A former actor with art in his blood, Mitchell Lichtenstein is now making a name for himself as the creator of eccentric, darkly humorous films. His newest, Happy Tears, opens this month.
By R. Kurt Osenlund
Art enthusiasts will probably recognize the name of writer/director Mitchell Lichtenstein's latest film, Happy Tears – or, at least, pop art enthusiasts will. The title is also that of a 1964 painting by Mitchell's father, Roy Lichtenstein, the immortal modern master whose graphic, comic-book style work is known the world over. Mitchell says he was drawn to the title's contradictory nature – something that certainly permeates his new movie.
Opening Feb. 19 in limited release (and available OnDemand Feb. 24), Happy Tears is at once comical and dismal, grounded and dizzily aloft. It tells of two sisters, loopy Jayne (a looser-than-usual Parker Posey) and no-nonsense Laura (a superb Demi Moore), who head to their childhood home in Pittsburgh to care for their dementia-addled father, Joe (Rip Torn, characteristically brash). The wife of a wealthy and mentally unstable California art dealer named Jackson (Christian Carmago), Jayne is so detached from reality, she daydreams and hallucinates on a regular basis, abandoning uncomfortable scenarios for colorful fantasies that excite the look of the film. Environmentalist Laura, on the other hand, is faithfully levelheaded, and a wee bit jealous that Jayne, a party girl since the death of the sisters' mom, wound up living the charmed life. The family reunion sees the resurgence of old skeletons and the arrival of new ones, like Joe's gold-digging, crackhead “nurse” girlfriend, Shelly (Ellen Barkin, cartoonishly grotesque).
Not everything in the movie works: certain characters are underwritten, the tonal shifts are occasionally irksome, and the disparate components don't always cohere. But the delirious humor is fun and free-flowing, and Posey and Moore make convincing screen sisters. Perhaps the best thing about Happy Tears is that it's bursting with quirks, yet it never stoops to become a product of the ever-growing quirk cinema genre, which too often births films that are rife with insincerity. Genuinely odd, this very much feels like the vision of one daring individual.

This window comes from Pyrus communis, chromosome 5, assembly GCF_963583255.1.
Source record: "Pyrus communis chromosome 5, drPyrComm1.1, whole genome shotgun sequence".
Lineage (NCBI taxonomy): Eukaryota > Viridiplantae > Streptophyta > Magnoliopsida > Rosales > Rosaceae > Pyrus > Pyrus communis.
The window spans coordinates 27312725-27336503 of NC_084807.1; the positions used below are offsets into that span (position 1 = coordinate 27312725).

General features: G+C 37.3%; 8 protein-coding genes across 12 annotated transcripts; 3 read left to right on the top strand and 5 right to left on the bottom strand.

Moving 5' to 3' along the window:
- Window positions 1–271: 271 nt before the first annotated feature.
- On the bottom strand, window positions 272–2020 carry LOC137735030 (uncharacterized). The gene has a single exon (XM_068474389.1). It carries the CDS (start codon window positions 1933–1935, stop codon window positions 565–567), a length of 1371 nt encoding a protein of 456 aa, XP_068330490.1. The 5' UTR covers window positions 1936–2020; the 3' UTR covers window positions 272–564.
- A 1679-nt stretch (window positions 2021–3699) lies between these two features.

And why shouldn't it? The filmmaker is, after all, the man behind Teeth, the campy 2008 horror thriller that had everyone talking and has become a cult hit. An actor originally, Mitchell, 57, is relatively new to the directorial game. He may still be best known as the son of a famous artist, but his work of late is in no way indicative of someone living in his father's shadow. Contrarily, it is the work of someone boldly casting his own.
Mitchell discussed his father (and female sexuality, and mental illness) when we spoke over the phone in early January.
R. Kurt Osenlund: When did you know you wanted to be a filmmaker?
Mitchell Lichtenstein: It was pretty recently. I started out as an actor and always wanted to get back into writing, which I had done as a teenager. It wasn't really until I wrote what turned out to be my first feature, Teeth, that I decided it would probably be best if I directed it because it was such and odd piece with subject matter that's not necessarily appealing to a lot of people. Before I tackled that, I turned a short story of mine, Resurrection, into a short movie to see if I enjoyed directing, and if I had any aptitude for it. I enjoyed it, and it turned out pretty well, so, I went ahead with Teeth, and now I really love the whole process. It was a gradual thing, but it certainly started late in life. I didn't grow up wanting to be a filmmaker.
R.K.O.: Did you ever want to be a painter like your father?